The light organs of monocentrid and anomalopid fishes consist of bacteria-filled tubular invaginations of the epidermis which are connected to the surrounding seawater by ducts. We used the release of bacteria from the light organs to estimate bacterial rates of growth in the light organs. For one monocentrid fish (4 specimens of Monocentris japonicus collected at Jogashima, Japan in 1980) and for two anomalopid fishes (2 specimens each of Photoblepharon palpebratus collected at Sebu, Phillipines in 1981 and Grand Comore Island in 1975 and Kryptophanaron alfredi collected at Parguera, Puerto Rico in 1982) we measured rates of release of bacteria into the surrounding seawater and the bacterial population sizes in the light organs; from this information we calculated doubling times of bacteria in the light organs. In addition, we determined the luminescence of bacteria after their release into the seawater. For M. japonicus, two specimens released 1.1 to 6×106 and 2×107 bacteria h-1, respectively; the light organs contained about 1.5×108 bacteria. For P. palpebratus, one specimen released 2.2×108 bacteria h-1; a second specimen had light organs containing 5.2×109 bacteria. For K. alfredi, one specimen released 7×107 bacteria h-1 and had light organs containing 5.6×108 bacteria; a second specimen released 3.6×107 bacteria h-1 and had light organs containing 7.3×108 bacteria. Bacterial doubling times in the light organs of these three fishes were variable and ranged from 7.5 to 135 h in M. japonicus and 8 to 23 h in the anomalopids. Bacteria released from M. japonicus into the seawater remained viable, but bacteria from all of the fishes soon ceased to emit light.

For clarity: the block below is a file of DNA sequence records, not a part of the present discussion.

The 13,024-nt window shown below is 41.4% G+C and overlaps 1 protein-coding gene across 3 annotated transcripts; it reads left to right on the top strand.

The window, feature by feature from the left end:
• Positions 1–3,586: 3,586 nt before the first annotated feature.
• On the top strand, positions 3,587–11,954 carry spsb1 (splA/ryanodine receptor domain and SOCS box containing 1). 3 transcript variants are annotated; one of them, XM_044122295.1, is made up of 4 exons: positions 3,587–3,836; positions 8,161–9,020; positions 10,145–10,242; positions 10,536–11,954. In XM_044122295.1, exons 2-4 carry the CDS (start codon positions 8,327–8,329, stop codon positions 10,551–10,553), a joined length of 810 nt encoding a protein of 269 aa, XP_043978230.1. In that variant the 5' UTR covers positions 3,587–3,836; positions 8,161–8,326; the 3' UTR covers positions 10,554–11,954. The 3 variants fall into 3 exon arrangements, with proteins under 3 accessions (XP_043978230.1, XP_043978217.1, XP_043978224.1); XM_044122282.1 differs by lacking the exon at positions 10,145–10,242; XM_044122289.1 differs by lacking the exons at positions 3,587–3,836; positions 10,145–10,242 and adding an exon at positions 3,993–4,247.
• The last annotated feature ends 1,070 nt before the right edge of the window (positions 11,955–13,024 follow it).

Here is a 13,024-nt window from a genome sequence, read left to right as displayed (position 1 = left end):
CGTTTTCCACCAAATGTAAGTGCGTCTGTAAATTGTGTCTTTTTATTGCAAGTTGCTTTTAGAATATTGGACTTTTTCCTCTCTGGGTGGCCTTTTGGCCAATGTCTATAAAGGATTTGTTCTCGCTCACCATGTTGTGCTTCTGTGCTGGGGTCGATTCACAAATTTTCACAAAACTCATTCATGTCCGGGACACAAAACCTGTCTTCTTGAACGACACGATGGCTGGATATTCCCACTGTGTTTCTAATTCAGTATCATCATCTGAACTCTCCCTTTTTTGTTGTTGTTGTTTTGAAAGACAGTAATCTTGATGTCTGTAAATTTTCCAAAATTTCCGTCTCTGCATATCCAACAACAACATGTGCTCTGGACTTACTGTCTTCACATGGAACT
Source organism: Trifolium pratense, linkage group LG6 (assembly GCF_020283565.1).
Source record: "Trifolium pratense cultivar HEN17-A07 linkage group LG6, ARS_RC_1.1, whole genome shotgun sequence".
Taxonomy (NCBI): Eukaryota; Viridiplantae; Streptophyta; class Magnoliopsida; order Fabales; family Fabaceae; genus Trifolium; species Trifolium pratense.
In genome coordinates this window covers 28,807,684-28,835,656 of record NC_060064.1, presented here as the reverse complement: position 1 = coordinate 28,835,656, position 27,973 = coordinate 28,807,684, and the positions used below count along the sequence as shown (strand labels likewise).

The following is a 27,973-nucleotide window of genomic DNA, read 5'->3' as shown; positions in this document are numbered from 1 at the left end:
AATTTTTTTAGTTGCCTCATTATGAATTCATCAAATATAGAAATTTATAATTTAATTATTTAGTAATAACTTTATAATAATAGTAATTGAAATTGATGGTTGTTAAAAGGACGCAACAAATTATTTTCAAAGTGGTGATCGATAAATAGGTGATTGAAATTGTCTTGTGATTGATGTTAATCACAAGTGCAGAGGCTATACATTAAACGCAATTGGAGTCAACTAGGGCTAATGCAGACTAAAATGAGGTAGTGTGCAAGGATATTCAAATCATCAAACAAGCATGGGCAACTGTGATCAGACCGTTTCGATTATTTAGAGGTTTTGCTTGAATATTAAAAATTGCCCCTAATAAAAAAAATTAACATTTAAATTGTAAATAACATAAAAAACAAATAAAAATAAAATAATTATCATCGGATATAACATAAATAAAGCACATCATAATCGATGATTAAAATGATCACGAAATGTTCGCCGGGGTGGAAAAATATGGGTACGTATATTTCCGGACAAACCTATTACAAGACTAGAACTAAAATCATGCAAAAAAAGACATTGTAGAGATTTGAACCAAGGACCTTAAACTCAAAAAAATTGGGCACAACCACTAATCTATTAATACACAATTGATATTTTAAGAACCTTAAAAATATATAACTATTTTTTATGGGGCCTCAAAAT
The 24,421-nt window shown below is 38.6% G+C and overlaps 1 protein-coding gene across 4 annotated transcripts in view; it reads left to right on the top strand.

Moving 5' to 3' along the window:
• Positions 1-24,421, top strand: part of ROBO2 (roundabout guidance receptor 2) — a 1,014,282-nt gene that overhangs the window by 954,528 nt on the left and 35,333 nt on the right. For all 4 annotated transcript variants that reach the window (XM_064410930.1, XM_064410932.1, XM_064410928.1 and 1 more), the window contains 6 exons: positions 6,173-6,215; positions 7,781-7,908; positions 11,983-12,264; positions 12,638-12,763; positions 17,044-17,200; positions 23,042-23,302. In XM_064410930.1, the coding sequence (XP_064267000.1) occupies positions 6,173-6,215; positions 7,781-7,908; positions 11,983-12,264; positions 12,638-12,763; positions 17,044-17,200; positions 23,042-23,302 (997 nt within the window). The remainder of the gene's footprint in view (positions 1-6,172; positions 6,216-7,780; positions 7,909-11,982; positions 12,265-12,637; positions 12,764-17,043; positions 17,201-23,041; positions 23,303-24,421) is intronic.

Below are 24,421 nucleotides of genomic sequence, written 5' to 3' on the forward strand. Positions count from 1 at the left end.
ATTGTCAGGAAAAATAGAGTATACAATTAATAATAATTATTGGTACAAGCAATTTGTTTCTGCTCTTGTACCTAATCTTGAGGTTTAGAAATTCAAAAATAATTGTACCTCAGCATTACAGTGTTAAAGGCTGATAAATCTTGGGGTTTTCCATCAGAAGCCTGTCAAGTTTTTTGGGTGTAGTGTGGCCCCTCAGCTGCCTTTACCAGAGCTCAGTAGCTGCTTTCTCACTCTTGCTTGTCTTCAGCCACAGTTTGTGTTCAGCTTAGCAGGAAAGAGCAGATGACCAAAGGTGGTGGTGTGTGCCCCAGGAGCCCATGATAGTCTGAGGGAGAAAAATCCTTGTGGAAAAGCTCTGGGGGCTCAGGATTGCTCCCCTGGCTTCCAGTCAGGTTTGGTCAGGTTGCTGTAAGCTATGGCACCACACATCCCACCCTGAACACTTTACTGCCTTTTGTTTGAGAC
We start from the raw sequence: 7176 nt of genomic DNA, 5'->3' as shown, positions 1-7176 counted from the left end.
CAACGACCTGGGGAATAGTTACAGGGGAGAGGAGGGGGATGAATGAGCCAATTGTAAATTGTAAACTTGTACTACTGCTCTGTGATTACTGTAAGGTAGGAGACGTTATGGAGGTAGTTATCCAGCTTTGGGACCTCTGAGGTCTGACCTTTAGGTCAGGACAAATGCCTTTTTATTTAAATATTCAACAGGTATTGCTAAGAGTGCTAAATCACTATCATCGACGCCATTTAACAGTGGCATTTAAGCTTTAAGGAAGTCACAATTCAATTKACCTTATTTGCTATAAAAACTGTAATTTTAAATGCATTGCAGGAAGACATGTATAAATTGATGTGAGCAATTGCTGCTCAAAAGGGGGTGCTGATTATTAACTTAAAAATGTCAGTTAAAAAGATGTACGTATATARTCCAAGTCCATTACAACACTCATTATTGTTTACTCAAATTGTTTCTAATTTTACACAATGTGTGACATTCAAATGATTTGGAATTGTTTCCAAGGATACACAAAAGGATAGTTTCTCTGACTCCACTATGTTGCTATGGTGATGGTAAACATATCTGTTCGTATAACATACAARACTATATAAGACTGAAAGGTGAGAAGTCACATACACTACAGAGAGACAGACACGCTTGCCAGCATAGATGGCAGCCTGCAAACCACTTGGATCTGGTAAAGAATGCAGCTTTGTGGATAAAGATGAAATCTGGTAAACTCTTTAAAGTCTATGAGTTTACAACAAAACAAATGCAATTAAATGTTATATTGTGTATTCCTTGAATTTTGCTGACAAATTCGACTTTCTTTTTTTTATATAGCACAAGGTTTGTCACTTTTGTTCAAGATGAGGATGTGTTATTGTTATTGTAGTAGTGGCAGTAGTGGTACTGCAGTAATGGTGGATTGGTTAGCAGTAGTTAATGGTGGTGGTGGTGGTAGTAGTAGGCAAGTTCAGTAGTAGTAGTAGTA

ASJC Scopus subject areas
- Ecology, Evolution, Behavior and Systematics
- Aquatic Science